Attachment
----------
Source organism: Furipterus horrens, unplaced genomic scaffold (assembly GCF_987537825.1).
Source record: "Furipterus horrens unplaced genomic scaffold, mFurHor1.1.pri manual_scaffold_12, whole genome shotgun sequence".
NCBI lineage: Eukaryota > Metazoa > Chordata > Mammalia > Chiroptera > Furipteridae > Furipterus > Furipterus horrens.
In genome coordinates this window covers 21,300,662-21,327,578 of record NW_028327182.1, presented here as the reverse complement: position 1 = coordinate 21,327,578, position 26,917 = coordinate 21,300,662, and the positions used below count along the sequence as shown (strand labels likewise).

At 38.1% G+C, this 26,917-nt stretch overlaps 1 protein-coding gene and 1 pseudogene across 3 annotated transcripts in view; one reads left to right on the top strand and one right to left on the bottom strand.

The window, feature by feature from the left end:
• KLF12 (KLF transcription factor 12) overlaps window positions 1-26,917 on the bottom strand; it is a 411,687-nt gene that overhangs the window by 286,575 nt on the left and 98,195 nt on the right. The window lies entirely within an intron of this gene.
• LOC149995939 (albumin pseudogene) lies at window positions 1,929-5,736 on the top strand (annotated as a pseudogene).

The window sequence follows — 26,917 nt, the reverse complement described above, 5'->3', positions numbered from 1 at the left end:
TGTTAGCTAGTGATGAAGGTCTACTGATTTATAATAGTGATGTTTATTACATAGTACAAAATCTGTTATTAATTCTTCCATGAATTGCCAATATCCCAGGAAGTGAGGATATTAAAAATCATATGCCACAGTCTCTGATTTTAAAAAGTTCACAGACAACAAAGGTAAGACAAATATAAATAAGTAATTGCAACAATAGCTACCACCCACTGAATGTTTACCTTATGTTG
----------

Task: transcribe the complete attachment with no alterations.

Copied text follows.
Source organism: Furipterus horrens, unplaced genomic scaffold (assembly GCF_987537825.1).
Source record: "Furipterus horrens unplaced genomic scaffold, mFurHor1.1.pri manual_scaffold_12, whole genome shotgun sequence".
NCBI lineage: Eukaryota > Metazoa > Chordata > Mammalia > Chiroptera > Furipteridae > Furipterus > Furipterus horrens.
In genome coordinates this window covers 21,300,662-21,327,578 of record NW_028327182.1, presented here as the reverse complement: position 1 = coordinate 21,327,578, position 26,917 = coordinate 21,300,662, and the positions used below count along the sequence as shown (strand labels likewise).

At 38.1% G+C, this 26,917-nt stretch overlaps 1 protein-coding gene and 1 pseudogene across 3 annotated transcripts in view; one reads left to right on the top strand and one right to left on the bottom strand.

The window, feature by feature from the left end:
• KLF12 (KLF transcription factor 12) overlaps window positions 1-26,917 on the bottom strand; it is a 411,687-nt gene that overhangs the window by 286,575 nt on the left and 98,195 nt on the right. The window lies entirely within an intron of this gene.
• LOC149995939 (albumin pseudogene) lies at window positions 1,929-5,736 on the top strand (annotated as a pseudogene).

The window sequence follows — 26,917 nt, the reverse complement described above, 5'->3', positions numbered from 1 at the left end:
TGTTAGCTAGTGATGAAGGTCTACTGATTTATAATAGTGATGTTTATTACATAGTACAAAATCTGTTATTAATTCTTCCATGAATTGCCAATATCCCAGGAAGTGAGGATATTAAAAATCATATGCCACAGTCTCTGATTTTAAAAAGTTCACAGACAACAAAGGTAAGACAAATATAAATAAGTAATTGCAACAATAGCTACCACCCACTGAATGTTTACCTTATGTTG